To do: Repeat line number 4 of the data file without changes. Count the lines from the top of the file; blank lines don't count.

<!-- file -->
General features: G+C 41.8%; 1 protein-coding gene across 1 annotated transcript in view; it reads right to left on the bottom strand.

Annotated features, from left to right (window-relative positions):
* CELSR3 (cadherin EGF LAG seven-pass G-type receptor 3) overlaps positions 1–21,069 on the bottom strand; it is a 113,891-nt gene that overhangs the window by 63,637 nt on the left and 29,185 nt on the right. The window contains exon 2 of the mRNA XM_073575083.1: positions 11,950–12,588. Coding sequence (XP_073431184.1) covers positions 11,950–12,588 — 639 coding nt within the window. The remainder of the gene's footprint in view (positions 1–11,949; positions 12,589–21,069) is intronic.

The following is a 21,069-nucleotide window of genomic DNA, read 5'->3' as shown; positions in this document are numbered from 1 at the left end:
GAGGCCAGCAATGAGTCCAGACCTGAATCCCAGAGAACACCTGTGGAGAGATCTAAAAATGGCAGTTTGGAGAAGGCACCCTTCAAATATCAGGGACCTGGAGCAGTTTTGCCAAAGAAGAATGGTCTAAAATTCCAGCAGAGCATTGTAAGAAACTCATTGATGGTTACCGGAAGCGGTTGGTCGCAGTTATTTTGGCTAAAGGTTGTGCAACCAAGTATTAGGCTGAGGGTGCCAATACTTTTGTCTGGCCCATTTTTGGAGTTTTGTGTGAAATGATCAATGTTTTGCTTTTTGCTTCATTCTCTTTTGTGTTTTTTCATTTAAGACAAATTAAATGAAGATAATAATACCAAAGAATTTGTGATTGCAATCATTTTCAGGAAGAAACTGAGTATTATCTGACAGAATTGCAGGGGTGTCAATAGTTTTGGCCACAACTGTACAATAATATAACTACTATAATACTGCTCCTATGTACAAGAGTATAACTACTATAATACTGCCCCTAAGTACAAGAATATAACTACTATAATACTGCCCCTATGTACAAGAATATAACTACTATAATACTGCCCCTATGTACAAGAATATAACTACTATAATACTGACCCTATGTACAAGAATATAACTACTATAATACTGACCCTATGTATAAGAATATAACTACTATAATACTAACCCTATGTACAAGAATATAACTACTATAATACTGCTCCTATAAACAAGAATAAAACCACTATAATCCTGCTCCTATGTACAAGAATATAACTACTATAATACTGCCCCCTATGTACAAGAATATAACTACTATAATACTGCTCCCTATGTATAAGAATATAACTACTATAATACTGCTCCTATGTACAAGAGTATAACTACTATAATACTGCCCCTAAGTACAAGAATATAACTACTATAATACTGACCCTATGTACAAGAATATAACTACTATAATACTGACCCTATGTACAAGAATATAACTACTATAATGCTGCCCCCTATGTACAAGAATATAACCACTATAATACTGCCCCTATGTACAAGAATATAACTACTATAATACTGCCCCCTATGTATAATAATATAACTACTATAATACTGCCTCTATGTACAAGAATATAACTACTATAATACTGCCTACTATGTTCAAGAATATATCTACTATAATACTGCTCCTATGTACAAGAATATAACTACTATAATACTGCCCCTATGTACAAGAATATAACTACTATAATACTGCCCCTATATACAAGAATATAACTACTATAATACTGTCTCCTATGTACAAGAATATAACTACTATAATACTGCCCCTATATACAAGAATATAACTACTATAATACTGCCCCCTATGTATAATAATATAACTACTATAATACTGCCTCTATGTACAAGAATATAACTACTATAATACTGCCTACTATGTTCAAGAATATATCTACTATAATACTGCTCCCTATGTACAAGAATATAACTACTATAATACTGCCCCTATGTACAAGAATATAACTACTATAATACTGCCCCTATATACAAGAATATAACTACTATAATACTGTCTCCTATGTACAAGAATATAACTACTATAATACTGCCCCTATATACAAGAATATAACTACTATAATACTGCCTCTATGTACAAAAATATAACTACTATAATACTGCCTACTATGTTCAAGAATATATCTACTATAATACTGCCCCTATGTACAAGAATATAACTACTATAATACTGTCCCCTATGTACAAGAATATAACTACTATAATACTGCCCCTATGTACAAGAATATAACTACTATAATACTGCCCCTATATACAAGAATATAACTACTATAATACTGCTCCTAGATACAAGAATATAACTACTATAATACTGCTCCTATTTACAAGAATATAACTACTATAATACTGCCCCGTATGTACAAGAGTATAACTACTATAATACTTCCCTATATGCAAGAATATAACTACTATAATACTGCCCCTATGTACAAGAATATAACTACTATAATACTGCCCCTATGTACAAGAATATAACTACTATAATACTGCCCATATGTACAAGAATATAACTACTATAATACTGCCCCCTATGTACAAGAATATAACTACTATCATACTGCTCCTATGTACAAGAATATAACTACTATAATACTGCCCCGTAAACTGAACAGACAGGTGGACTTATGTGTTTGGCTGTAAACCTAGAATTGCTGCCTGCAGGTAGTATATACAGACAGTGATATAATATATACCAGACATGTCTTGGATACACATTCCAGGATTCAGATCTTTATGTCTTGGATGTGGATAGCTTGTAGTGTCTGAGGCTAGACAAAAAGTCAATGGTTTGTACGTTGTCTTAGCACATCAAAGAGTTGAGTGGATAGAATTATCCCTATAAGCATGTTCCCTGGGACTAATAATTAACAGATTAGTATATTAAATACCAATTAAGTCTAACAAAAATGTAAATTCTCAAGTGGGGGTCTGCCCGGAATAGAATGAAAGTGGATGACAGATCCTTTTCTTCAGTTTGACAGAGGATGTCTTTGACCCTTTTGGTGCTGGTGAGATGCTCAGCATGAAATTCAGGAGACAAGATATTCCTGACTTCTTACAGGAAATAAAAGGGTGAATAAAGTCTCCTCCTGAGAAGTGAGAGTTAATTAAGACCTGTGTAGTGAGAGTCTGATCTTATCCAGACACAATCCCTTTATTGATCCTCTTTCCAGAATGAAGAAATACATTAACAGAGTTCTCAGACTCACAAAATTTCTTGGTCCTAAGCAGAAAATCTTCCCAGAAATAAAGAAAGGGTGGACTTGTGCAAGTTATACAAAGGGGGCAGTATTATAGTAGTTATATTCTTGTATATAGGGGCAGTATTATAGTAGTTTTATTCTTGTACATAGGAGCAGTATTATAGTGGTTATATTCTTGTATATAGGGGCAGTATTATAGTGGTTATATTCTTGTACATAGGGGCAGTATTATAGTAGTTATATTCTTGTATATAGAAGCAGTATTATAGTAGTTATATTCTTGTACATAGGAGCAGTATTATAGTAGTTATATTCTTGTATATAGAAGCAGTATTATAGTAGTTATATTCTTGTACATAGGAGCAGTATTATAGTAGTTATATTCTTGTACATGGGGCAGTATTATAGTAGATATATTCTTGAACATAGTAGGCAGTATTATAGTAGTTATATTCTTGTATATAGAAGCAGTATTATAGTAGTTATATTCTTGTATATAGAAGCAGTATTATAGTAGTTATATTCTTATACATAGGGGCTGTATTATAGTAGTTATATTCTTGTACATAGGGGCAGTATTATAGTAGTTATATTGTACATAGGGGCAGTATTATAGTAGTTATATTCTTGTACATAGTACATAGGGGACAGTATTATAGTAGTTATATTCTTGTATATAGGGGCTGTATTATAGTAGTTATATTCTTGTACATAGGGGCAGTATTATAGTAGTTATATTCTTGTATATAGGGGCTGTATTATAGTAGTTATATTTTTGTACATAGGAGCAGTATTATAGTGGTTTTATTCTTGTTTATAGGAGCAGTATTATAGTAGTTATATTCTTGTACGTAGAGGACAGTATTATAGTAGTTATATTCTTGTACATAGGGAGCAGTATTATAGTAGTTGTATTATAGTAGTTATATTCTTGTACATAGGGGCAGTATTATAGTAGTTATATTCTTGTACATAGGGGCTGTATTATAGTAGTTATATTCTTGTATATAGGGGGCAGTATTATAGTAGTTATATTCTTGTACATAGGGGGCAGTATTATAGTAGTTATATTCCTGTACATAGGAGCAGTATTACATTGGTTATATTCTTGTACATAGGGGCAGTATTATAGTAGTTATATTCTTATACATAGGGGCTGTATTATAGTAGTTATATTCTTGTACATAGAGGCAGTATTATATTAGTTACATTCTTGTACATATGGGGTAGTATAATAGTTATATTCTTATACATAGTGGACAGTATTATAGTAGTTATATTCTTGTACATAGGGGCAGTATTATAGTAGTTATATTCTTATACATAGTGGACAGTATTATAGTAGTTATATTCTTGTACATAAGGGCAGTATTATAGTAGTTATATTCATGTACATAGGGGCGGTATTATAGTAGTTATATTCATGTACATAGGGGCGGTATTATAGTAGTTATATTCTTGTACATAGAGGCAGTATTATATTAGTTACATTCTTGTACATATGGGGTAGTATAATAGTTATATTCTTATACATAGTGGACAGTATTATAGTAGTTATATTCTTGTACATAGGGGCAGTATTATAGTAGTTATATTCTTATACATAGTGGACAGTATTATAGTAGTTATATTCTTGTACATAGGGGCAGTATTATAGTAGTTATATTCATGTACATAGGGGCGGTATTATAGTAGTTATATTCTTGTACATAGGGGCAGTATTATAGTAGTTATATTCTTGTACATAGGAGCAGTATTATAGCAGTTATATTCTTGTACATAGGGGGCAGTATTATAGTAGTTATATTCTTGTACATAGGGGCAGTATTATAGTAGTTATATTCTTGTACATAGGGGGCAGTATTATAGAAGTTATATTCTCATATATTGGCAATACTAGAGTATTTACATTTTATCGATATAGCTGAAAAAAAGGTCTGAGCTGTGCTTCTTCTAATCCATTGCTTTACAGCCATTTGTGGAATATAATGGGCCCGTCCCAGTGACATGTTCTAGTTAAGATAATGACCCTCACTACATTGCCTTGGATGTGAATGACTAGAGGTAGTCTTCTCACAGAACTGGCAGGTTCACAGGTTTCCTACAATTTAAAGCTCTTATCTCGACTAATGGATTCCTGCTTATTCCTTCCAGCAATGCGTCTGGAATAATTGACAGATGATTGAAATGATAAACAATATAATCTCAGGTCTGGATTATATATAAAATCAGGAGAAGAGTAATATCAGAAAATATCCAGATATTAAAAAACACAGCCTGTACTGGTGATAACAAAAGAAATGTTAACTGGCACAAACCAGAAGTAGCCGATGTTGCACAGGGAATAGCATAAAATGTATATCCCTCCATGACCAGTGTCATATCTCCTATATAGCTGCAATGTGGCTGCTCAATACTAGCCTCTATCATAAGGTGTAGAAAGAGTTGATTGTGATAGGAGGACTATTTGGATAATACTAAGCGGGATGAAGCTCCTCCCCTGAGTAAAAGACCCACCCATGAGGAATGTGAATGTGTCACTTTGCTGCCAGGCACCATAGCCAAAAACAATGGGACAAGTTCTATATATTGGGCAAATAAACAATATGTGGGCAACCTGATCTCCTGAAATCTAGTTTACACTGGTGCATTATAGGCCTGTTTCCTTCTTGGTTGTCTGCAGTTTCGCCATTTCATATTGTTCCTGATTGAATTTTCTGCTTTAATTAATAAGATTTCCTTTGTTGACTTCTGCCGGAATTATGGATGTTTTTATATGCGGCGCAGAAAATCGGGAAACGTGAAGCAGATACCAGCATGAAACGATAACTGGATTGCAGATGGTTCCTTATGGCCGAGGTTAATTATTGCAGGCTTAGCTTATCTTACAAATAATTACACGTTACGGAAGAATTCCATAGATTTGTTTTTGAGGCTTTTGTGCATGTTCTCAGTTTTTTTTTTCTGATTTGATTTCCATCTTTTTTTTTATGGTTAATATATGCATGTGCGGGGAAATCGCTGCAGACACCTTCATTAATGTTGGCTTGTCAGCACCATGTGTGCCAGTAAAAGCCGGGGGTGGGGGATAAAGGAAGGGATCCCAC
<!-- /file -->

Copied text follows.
The following is a 21,069-nucleotide window of genomic DNA, read 5'->3' as shown; positions in this document are numbered from 1 at the left end: